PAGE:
Passion and Purpose – Why Leadership Means Following Your Heart

SHE Summit 2013By Melissa J. Anderson (New York City)

Last week, thousands of women took part in S.H.E. Summit Week, a week-long event designed to empower women to take ownership of their careers and dreams. The week of pop-up events around the world culminated with a two-day conference on work and life in New York City. Speakers included people like Cindy Gallop, Joi Gordon, Gloria Feldt, Reshma Saujani, and John Gerzema, who examined the powerful and positive ways women leaders are reshaping the 21st century.

For Claudia Chan, the powerhouse behind the S.H.E. Summit, stepping into leadership meant following her true passion and purpose. Although she became a successful entrepreneur at 25 when she founded what would become the girls’ night out entertainment company Shecky’s, it wasn’t until she left her business nine years later that she began examining the greater impact she wanted to make for women and for the world as a leader. She explained, “During my latter few years of my last business, I had achieved material success but I wasn’t fulfilled on the inside because I lacked a deeper sense of purpose. Experiencing what I did as a female entrepreneur, I really started learning and thinking about the state of women. When the a-hah moment came that I needed to build a more purposeful women’s media business that would share and scale the advice of today’s female role models in a modern way, a whole new definition of leadership kicked in for me. To be the best leader I could be, I had to take the leap to pursue a vision that I believed could positively impact women at large, and I am extremely proud of what we have achieved since we launched just 15 months ago.”

Being a leader isn’t just about being successful in business, she explained. “It also means having a clear vision of what you want to build, knowing what is needed to achieve that vision at different building stages, acquiring and empowering talent where you have weakness, knowing when to fight versus be patient and humbled, never giving up even when it feels harder than ever, and building something profitable that improves the lives of everyone involved — from partners to clients to employees.” These are big themes for Chan – and they are themes of the S.H.E Summit as well.

“I had to ask myself, ‘Am I doing what I’m really passionate about? Why am I doing this? What am I doing this for?’ I realized I really lacked focus. And I really wasn’t doing something that was making me happy.” She continued, “It was going through those challenges, several years ago, that forced me to create positive change in my life and to create a platform that would inspire women to dream and do big with passion and purpose, just like in my experience.”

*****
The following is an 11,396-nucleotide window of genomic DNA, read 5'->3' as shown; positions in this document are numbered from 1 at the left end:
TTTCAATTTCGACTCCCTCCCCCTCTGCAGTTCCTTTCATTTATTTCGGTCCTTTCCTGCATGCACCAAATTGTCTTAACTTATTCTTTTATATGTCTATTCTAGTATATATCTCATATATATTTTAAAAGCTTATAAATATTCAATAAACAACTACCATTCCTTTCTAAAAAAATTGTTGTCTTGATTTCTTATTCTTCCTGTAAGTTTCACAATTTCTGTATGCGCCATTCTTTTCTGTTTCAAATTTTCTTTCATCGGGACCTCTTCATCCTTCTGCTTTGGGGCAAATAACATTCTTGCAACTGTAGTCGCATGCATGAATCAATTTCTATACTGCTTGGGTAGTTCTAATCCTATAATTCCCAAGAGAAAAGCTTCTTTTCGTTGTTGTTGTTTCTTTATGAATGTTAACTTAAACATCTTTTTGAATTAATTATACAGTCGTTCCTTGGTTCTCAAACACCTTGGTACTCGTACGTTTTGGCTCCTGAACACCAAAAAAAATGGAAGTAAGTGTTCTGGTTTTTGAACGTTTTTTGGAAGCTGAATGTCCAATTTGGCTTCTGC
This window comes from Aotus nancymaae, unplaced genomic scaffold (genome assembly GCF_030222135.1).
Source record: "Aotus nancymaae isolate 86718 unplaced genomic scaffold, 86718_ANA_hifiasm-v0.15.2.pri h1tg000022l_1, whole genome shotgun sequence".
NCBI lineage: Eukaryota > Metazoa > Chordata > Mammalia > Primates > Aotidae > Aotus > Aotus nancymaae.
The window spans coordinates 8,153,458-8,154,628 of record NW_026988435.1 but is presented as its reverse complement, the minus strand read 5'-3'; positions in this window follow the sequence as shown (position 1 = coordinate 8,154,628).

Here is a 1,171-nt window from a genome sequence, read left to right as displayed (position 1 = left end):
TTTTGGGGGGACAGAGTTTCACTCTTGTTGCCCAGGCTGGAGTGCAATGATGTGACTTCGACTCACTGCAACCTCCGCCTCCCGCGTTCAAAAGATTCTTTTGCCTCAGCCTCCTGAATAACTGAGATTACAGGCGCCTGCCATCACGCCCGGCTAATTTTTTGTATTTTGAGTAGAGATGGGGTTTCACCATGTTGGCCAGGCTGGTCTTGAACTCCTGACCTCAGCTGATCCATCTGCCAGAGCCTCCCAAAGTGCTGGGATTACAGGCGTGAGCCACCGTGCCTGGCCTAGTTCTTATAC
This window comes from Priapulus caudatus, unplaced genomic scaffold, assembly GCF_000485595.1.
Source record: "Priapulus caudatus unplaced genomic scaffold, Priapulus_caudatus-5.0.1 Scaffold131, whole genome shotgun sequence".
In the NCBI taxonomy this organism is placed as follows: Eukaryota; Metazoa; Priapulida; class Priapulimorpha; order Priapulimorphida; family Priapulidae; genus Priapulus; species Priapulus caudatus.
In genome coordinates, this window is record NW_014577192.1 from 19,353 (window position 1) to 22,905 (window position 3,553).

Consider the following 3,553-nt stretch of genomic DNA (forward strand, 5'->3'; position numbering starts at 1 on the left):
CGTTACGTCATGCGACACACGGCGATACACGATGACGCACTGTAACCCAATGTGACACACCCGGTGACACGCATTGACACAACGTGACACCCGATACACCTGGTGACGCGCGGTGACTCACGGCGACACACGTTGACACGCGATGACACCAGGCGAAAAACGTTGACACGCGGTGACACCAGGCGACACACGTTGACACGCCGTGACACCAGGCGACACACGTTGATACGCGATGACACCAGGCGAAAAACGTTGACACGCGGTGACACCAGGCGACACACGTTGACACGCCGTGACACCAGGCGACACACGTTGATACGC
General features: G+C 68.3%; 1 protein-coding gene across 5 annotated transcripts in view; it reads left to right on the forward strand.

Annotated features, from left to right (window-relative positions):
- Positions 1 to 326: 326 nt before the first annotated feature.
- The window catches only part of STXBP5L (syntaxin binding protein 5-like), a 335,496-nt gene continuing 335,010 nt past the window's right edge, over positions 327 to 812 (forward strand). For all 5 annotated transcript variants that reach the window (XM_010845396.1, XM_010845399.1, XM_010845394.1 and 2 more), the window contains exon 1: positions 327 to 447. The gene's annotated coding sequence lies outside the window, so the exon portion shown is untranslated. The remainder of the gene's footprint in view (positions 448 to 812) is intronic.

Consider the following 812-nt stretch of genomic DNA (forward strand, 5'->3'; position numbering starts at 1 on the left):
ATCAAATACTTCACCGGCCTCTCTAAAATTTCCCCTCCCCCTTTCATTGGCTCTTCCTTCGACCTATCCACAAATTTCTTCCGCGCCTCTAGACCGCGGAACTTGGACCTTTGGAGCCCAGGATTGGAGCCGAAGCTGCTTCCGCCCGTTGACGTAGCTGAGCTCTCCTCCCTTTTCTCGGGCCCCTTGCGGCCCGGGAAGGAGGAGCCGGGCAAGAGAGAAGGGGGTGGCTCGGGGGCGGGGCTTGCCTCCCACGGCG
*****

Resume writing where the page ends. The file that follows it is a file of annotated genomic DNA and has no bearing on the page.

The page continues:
Leadership is often born out of turmoil, she explained. “It’s not the cliché of having success and making a lot of money and all of the sudden I became a great leader. I always say obstacles create opportunities, and the number one quality for leadership is humility. Going through challenges helped me become a leader.”

Chan says her goal with her business SHE Global Media (parent company to, and her global women’s week S.H.E. Summit), is to be the leadership and lifestyle media company that creates only positive and empowering content and products for women. “It’s about building a business that is of service to others – making a positive dent on this universe. That is really how I define great leadership.”

Defining Empowerment

One of the conference’s speakers, John Gerzema, author of The Athena Doctrine, suggested that moving forward, the world will be seeking something different from its leaders. “We polled 64,000 people from 13 countries and we asked people what they are looking for in a leader and how to solve the problems [the world is facing].”

By and large, he continued, people said they were dissatisfied with male leaders. “By that they don’t mean men, but the underlying structure,” he explained. Male leaders have mostly been the architects of power in the modern world, and as people grow disillusioned with existing power structures they are growing disillusioned with male leaders and the traits that define them.

“Two thirds of people around the world thought the world would be a better place if men thought more like women,” he explained. He cited traits that are identified with women leaders that emerged again and again in his research – like “having the courage and conviction to be themselves,” and “people coming together and throwing their lot in to help each other.”

He added, “There are also important aspects of long term thinking – people are looking for leaders to not be expedient, but actually dig in and solve problems.”

The conference certainly provided a lot of vision around what it means to be a female leader, and what female leaders can offer the world moving forward. That is reflected in how the S.H.E. Summit was designed.

Chan says that this year, she was excited to add the two-day conference to S.H.E. Summit Week. All week long, pop-up events – ranging from investing to fashion to negotiation to physical wellness and more – were held to address the many facets and passions of women’s lives. “The 100 events happening throughout the week then all culminated in a Friday and Saturday extraordinary event that gathered almost 50 female thought leaders with over 1,000 dreamers and doers. It was a magical experience and I am still high from it,” she said.

“What I’ve learned to do differently next year is that I’m going to need to take a lot of time off,” she said with a laugh. “It really has been a personal summit and mountain to climb, but it has been so worth it.”